Staircase (1969)


Rex Harrison and Richard Burton star as aging gay lovers in this stage play adaptation directed by Stanley Donen (Singin’ in the Rain, Seven Brides for Seven Brothers). The two men have been together for twenty years and work together as hairdressers in London’s west side. The romance, if there ever really was one, has gone out. Harrison takes his fear and apprehension about a pending court trial (for wearing drag in public) out on Burton, and Burton’s balding character takes his insecurities out on Harrison.

Staircase could be criticized as two hours with two bitchy queens, but playwright/screenwriter Charles Dyer gives us explanations for their bad behavior, and as a result, we do come to care for both men. For the film version, I would have considered injecting some secondary characters for the two men to interact with. Without any outside interference, the film becomes a vicious cycle of Harrison and Burton fighting, then making up, fighting, then making up.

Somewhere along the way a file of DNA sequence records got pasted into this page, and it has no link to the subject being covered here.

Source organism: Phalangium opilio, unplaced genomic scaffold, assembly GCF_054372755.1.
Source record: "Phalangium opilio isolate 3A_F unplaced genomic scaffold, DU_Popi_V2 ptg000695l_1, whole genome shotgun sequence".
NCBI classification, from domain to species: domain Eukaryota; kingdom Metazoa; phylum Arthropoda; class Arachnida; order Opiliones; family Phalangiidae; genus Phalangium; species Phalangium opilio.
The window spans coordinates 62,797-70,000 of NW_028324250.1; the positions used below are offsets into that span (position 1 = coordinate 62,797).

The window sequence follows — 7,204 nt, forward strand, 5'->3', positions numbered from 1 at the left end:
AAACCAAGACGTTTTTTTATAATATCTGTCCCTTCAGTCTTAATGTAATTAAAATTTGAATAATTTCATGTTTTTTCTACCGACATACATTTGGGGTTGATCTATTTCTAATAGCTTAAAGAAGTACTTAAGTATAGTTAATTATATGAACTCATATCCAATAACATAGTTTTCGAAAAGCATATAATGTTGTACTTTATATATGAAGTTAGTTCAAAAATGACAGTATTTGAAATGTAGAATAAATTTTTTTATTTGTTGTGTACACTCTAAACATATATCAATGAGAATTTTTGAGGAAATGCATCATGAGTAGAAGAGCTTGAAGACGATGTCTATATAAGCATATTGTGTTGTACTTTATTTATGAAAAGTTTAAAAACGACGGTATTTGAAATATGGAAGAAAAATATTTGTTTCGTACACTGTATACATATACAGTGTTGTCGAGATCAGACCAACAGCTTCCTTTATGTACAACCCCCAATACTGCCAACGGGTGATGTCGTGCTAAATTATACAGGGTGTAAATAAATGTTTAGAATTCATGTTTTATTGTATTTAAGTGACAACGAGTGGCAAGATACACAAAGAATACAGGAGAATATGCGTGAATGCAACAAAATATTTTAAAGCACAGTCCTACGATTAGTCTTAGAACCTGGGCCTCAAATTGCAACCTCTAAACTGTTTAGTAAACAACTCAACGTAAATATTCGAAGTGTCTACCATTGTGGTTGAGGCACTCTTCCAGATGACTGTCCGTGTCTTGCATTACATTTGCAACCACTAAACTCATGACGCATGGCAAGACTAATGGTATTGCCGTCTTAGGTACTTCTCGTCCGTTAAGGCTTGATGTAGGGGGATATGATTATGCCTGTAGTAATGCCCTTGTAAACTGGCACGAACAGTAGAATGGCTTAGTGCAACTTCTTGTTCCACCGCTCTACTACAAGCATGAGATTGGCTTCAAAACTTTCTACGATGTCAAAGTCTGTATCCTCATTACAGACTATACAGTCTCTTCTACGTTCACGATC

Harrison has a natural charisma in everything he does, but in this role he camps it up a bit too much at times. Burton, on the other hand, is marvelous. Whereas Harrison’s performance vacillates between snarky and fearful, Burton manages to keep his performance working on multiple levels most of the time. You see his courage in standing up to Harrison, but also an underlying vulnerability. I’ve never seen this side of Richard Burton before, and it’s a real treat — my primary reason to recommend seeing Staircase.

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